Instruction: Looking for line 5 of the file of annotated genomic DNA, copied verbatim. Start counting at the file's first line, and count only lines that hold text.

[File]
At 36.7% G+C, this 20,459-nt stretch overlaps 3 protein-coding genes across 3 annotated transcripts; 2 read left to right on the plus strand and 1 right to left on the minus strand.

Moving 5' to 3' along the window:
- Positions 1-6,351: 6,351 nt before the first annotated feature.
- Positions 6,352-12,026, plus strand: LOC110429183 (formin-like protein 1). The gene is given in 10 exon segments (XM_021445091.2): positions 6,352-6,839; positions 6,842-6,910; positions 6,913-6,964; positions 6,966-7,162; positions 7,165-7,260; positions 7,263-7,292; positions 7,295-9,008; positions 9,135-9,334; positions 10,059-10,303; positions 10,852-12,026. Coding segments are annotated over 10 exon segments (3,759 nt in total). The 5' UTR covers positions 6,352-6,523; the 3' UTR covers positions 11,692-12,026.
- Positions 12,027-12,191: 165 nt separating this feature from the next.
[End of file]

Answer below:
- Positions 12,027-12,191: 165 nt separating this feature from the next.